• Cathy, I am with you. In my dreams, I’d like to be a size 10 again, but I don’t need to be a certain size to be happy and healthy. (I’ll send you a note about the pictures.)

    • I know. My husband is always perplexed that I have to take three sizes of each garment into a dressing room. The part that perplexes me is when none of those three actually fit.

  5. I agree with the idea of using measurements instead of sizes. I personally have got a size limit stuck in my head, and if I can’t fit into it, I won’t buy it, even though, rationally, I know that sizes vary from designer to designer. It’s just the negative body image coming into play. I recently had to order some dresses to try on, and I bit the bullet and measured myself and tried to ignore the size label and go by the fit charts. I’m still trying to recover…

    Having said that, I think Ellen’s point is not that people in size 0 are unhealthy: it’s unhealthy that instead of having standardized sizes, we vanity size, so people (like me, I suppose) can feel that they are still wearing the smaller size they wore when they were adolescents.

    • It’s difficult for many women to accept that sizes are just arbitrary numbers, like you, they simply will not buy the size the fits because they don’t like the number in the label. Do you think it would be easier to accept actual measurements instead of number sizes?

      • I do think it would be easier, Ginger. I’m not suggesting it would solve the body image problem, but it would lighten the load. People won’t have to remember, oh, I’m a 10 in Talbots and a 12 in Gap, but a 4 in Calvin Klein – to throw out random numbers and brands.

  6. Pingback: In Defense of Size Zero - Generation Fabulous

  7. I remember when Shirley Feeney said she was a size 10 and Laverne DeFazio was lamenting about being “big.” It cinched it for me – to be “normal” was to be a size 10. The closest I got was at age 16 and I was a 12. One of my classmates was a size 0, but she was petite to begin with and healthy. That and the Dudley Moore/Bo Derek movie. Then during the early or mid-80s Vanna White proudly announced she was a perfect size 6. Holy cow, you mean I’m twice as big as I’m supposed to be? Sizing shifted down again by 2 sizes, I think, at some point. So a 14 became a 10 and a 4 became a 0. I didn’t know this, though. So my “ideal” size became wholly unattainable and I thought all was lost. I gave up. I’m 5′ 9″, by the way, so a 10 or a single digit is probably not realistic for me, anyway.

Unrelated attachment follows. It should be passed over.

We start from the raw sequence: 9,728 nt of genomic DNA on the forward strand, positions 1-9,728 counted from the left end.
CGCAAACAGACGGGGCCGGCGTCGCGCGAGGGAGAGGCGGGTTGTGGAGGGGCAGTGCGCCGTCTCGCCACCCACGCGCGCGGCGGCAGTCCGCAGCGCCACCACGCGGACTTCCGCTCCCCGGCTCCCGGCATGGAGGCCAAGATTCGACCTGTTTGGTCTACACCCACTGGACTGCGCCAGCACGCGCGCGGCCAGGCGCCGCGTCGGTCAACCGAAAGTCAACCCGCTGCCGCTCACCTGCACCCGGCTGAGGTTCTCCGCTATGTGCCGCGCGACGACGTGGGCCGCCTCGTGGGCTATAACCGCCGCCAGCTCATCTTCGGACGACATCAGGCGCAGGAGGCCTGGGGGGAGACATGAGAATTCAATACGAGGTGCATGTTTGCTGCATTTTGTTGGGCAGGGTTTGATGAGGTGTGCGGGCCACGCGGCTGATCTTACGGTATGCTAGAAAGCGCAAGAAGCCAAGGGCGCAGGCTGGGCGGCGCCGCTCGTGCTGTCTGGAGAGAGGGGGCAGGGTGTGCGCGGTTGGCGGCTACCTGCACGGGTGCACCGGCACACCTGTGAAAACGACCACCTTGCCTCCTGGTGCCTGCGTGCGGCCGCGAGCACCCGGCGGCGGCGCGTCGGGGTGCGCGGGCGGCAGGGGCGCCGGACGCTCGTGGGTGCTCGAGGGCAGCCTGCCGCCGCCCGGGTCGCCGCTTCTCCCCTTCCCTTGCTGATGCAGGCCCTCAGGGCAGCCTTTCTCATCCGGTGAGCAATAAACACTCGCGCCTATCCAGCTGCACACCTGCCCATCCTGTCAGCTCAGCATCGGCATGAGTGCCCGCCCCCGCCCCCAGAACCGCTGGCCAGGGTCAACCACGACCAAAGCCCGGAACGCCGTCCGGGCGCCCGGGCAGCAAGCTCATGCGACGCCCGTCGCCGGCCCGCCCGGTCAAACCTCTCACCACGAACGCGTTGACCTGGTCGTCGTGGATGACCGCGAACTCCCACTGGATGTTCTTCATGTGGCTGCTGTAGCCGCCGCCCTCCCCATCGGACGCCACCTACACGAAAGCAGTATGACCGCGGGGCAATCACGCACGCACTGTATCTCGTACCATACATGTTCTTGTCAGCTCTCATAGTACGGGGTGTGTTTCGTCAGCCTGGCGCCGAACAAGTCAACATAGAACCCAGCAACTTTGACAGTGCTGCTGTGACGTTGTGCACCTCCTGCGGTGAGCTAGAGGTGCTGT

I think in the effort to shift focus from runway models to what average really is girls/women who are naturally small get lost in the shuffle, and it’s a dang shame. It just goes to show it doesn’t matter what size you are, we all feel pressure and body image is an issue for a wider variety of shapes than we’ve ever really considered.

    • This is such a good illustration of the skewed thinking that results from the arbitrary number sizes. Size 12 isn’t twice as big as size 6, but it sure sounds that way. It would be easier to use inches. 31 inches v. 28 inches doesn’t sound nearly as far off.

  8. Quite agree about size not being any sort of measurement of health! I, like Hope, interpreted Ellen’s comment to refer to the vanity sizing issue and not a disparaging one toward any woman wearing a size 0. Plus, she was criticizing A&F’s definition of “cool” according to one’s body size… the smaller the better or more beautiful! But your point is very well made! Thanks.

  9. Very Interesting! I had never really thought of how the sizes of clothes have changed through the years but it totally makes sense. I would also love to see measurement sizing simply to make shopping easier. I hate that one size in one brand fits you nowhere near how another brand makes the same size!

    • My daughter and I were shopping this week. She was trying on dresses. In the same brand, she found a size 2 that was way too big and a size 4 that fit perfectly. There is no consistency.

  10. What an excellent point you make! Thanks! I do feel that we all can be so hard on ourselves and in turn so hard on those who are “different” whether larger or smaller. I love your point about the sizing being different too. I find that my daughter can range from a 2 to a 4 to even a 6 depending on what designer or brand it is yet my sons are a waist size and a length. Thanks again!! 🙂

  11. Really appreciate this article for its rare perspective. I’m just like your daughter and it sucks having people think there is something wrong with you when they find out you’re a 0. They think you’re healthy, fine, not bony, etc before, but oh no as soon as the dress size enters the picture…